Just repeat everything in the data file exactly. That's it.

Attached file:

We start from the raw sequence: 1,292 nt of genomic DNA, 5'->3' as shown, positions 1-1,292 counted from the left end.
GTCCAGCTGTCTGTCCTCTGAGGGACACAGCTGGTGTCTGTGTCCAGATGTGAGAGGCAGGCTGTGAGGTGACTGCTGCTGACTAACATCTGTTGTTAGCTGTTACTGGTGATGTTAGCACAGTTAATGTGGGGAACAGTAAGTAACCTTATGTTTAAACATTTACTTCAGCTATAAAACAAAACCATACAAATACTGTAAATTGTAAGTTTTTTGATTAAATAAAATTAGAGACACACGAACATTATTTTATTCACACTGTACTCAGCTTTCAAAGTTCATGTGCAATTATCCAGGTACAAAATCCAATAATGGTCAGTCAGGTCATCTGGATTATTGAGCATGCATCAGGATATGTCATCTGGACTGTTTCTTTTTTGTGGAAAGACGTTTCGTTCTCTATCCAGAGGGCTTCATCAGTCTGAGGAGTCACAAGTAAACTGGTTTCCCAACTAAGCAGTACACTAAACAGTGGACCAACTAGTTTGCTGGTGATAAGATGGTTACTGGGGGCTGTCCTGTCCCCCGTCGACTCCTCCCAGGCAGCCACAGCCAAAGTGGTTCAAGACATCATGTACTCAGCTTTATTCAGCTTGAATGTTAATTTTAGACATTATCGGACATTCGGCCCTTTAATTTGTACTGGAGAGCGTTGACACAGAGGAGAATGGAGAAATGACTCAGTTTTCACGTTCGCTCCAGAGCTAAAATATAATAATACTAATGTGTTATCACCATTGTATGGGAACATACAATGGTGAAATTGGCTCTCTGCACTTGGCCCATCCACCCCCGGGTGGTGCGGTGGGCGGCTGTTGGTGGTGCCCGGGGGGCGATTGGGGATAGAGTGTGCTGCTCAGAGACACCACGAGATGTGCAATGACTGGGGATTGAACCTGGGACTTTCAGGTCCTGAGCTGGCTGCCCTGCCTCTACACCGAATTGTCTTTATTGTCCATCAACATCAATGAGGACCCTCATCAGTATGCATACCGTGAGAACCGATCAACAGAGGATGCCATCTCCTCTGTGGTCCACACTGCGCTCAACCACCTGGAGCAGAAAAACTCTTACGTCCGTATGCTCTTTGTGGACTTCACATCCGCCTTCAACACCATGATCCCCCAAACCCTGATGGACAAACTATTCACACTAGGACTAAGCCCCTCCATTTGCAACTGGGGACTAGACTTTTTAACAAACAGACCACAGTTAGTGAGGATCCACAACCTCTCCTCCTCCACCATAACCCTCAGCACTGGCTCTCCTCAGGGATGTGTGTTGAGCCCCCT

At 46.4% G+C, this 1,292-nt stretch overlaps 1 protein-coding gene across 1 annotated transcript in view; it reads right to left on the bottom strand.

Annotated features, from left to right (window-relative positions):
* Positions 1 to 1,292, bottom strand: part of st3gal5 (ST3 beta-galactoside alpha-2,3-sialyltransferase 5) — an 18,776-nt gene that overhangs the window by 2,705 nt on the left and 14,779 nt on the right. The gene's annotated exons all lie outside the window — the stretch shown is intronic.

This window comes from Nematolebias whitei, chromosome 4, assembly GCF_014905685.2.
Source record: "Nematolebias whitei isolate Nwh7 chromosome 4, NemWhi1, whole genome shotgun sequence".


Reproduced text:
We start from the raw sequence: 1,292 nt of genomic DNA, 5'->3' as shown, positions 1-1,292 counted from the left end.
GTCCAGCTGTCTGTCCTCTGAGGGACACAGCTGGTGTCTGTGTCCAGATGTGAGAGGCAGGCTGTGAGGTGACTGCTGCTGACTAACATCTGTTGTTAGCTGTTACTGGTGATGTTAGCACAGTTAATGTGGGGAACAGTAAGTAACCTTATGTTTAAACATTTACTTCAGCTATAAAACAAAACCATACAAATACTGTAAATTGTAAGTTTTTTGATTAAATAAAATTAGAGACACACGAACATTATTTTATTCACACTGTACTCAGCTTTCAAAGTTCATGTGCAATTATCCAGGTACAAAATCCAATAATGGTCAGTCAGGTCATCTGGATTATTGAGCATGCATCAGGATATGTCATCTGGACTGTTTCTTTTTTGTGGAAAGACGTTTCGTTCTCTATCCAGAGGGCTTCATCAGTCTGAGGAGTCACAAGTAAACTGGTTTCCCAACTAAGCAGTACACTAAACAGTGGACCAACTAGTTTGCTGGTGATAAGATGGTTACTGGGGGCTGTCCTGTCCCCCGTCGACTCCTCCCAGGCAGCCACAGCCAAAGTGGTTCAAGACATCATGTACTCAGCTTTATTCAGCTTGAATGTTAATTTTAGACATTATCGGACATTCGGCCCTTTAATTTGTACTGGAGAGCGTTGACACAGAGGAGAATGGAGAAATGACTCAGTTTTCACGTTCGCTCCAGAGCTAAAATATAATAATACTAATGTGTTATCACCATTGTATGGGAACATACAATGGTGAAATTGGCTCTCTGCACTTGGCCCATCCACCCCCGGGTGGTGCGGTGGGCGGCTGTTGGTGGTGCCCGGGGGGCGATTGGGGATAGAGTGTGCTGCTCAGAGACACCACGAGATGTGCAATGACTGGGGATTGAACCTGGGACTTTCAGGTCCTGAGCTGGCTGCCCTGCCTCTACACCGAATTGTCTTTATTGTCCATCAACATCAATGAGGACCCTCATCAGTATGCATACCGTGAGAACCGATCAACAGAGGATGCCATCTCCTCTGTGGTCCACACTGCGCTCAACCACCTGGAGCAGAAAAACTCTTACGTCCGTATGCTCTTTGTGGACTTCACATCCGCCTTCAACACCATGATCCCCCAAACCCTGATGGACAAACTATTCACACTAGGACTAAGCCCCTCCATTTGCAACTGGGGACTAGACTTTTTAACAAACAGACCACAGTTAGTGAGGATCCACAACCTCTCCTCCTCCACCATAACCCTCAGCACTGGCTCTCCTCAGGGATGTGTGTTGAGCCCCCT

At 46.4% G+C, this 1,292-nt stretch overlaps 1 protein-coding gene across 1 annotated transcript in view; it reads right to left on the bottom strand.

Annotated features, from left to right (window-relative positions):
* Positions 1 to 1,292, bottom strand: part of st3gal5 (ST3 beta-galactoside alpha-2,3-sialyltransferase 5) — an 18,776-nt gene that overhangs the window by 2,705 nt on the left and 14,779 nt on the right. The gene's annotated exons all lie outside the window — the stretch shown is intronic.

This window comes from Nematolebias whitei, chromosome 4, assembly GCF_014905685.2.
Source record: "Nematolebias whitei isolate Nwh7 chromosome 4, NemWhi1, whole genome shotgun sequence".